The world history textbook in secondary education: Religious content and the ideology of progress, 1800-1900
Chilton, David L.
Haskell, Thomas L.
Master of Arts
Recent textbook studies find the human religious heritage curiously absent from public school history textbooks, an absence perhaps explainable through the development of an ideology of progress, lying at the heart of the modern public educational establishment. This ideology achieves dominance after the Civil War. Antebellum texts, containing a fusion of classical and Judeo-Christian historical outlooks, show no consensus upon overarching historical notions of progress. These texts contain strong Biblical content, including miraculous and supernatural elements, and serve to impress upon the reader moral values of the classical/Judeo-Christian heritage, while justifying the Protestant Reformation. Progressive notions, when present, are usually derived from Christian, post-millennial outlooks. Post-bellum textbooks adopt increasingly secular notions of progress. Biblical and moral content diminish; the miraculous and supernatural virtually disappear. The theme of progress becomes the prime determinant for selecting historical content, a theme increasingly separated from religious development and increasingly linked to political and especially technological advancement.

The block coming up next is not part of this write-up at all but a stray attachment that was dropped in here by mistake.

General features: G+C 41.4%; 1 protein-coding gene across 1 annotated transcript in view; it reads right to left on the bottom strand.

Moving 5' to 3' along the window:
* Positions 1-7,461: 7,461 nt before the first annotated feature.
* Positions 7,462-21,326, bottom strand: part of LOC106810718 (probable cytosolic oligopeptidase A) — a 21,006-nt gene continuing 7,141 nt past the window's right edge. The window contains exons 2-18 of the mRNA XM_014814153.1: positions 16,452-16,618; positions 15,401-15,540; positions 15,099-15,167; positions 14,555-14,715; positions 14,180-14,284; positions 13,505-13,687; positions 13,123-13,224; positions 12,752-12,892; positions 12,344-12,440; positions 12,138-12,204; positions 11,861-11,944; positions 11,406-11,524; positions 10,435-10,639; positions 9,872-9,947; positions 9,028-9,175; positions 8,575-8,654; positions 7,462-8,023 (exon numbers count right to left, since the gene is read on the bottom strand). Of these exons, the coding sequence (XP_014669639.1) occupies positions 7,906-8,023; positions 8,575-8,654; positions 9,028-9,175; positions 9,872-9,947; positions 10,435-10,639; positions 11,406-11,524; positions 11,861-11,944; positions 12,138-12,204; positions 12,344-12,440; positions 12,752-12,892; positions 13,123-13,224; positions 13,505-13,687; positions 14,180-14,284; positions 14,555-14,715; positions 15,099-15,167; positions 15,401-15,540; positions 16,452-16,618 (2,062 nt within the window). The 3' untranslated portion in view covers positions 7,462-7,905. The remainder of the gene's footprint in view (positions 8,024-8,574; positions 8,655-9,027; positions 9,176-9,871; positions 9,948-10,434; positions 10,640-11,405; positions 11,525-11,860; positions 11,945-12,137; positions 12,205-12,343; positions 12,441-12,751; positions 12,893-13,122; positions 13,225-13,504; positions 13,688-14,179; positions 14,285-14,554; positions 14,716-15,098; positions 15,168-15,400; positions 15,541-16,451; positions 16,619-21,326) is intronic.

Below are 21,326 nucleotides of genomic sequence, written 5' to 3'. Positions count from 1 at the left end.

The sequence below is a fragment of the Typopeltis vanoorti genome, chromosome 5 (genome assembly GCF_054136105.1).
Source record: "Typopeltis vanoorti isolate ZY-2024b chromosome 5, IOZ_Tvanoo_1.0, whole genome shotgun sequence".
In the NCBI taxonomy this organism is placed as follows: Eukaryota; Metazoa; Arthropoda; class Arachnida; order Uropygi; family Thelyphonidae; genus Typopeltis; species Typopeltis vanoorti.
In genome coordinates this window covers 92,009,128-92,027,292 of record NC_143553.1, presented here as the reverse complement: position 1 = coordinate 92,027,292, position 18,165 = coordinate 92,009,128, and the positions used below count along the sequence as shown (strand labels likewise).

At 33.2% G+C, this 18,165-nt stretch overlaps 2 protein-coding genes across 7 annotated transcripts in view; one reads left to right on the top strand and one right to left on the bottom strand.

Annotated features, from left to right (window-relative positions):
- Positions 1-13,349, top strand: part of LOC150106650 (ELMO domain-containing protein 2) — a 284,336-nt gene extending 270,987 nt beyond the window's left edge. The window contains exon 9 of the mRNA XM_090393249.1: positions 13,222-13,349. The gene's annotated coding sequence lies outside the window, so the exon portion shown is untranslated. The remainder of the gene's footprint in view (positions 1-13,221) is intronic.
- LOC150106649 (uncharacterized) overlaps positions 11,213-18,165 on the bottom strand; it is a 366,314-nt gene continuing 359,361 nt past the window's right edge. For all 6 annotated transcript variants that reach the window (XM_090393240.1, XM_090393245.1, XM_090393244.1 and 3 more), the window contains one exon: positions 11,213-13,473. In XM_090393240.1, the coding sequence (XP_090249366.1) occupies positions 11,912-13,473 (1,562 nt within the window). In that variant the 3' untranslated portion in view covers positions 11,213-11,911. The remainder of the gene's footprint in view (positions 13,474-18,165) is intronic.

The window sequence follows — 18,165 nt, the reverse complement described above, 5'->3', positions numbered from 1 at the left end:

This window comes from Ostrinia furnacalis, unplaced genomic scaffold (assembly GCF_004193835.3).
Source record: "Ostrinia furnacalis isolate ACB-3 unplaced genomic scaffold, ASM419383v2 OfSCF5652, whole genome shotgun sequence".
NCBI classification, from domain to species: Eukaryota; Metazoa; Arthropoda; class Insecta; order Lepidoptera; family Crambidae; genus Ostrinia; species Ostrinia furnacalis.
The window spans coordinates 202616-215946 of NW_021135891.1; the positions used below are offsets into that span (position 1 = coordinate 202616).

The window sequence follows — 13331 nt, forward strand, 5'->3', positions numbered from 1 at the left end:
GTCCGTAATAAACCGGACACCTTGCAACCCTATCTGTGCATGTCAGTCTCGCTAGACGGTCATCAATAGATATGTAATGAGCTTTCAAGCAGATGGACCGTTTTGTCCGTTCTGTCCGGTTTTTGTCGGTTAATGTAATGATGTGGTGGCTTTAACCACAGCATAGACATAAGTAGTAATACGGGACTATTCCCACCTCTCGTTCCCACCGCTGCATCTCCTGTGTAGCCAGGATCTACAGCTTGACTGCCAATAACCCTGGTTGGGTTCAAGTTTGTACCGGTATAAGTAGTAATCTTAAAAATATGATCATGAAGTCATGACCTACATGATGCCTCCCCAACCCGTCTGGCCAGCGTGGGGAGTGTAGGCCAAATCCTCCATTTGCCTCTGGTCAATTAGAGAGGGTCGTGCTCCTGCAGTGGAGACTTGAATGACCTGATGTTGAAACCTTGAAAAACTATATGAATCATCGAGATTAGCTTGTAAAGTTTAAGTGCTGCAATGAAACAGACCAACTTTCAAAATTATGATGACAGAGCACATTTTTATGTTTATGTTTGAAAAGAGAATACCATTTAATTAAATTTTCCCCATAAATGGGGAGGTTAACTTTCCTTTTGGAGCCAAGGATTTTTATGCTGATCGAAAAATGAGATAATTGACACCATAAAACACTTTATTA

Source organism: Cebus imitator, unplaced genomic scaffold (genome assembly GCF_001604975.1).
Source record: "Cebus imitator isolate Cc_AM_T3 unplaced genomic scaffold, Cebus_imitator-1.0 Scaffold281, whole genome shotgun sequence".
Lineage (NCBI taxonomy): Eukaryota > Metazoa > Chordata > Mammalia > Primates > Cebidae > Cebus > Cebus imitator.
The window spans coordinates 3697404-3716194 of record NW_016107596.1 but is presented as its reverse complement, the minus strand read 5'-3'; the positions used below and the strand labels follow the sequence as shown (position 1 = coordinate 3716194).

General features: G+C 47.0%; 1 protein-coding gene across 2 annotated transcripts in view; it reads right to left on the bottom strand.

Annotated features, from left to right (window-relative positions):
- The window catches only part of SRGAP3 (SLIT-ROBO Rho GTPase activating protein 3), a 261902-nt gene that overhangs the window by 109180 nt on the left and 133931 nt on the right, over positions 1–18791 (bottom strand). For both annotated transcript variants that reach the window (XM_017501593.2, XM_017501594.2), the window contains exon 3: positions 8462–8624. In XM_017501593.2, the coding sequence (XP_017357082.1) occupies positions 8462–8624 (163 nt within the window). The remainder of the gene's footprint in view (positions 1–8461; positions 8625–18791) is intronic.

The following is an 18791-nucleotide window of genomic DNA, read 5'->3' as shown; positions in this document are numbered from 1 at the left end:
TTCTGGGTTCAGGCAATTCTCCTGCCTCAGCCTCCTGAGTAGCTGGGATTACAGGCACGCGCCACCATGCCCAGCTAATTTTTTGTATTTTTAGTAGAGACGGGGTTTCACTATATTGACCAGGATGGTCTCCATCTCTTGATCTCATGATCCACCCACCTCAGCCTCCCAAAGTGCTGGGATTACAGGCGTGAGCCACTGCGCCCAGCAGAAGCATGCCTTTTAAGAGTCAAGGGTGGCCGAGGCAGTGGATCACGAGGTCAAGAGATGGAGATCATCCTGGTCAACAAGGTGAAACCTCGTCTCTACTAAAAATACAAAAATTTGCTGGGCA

History of education; American history; Religious history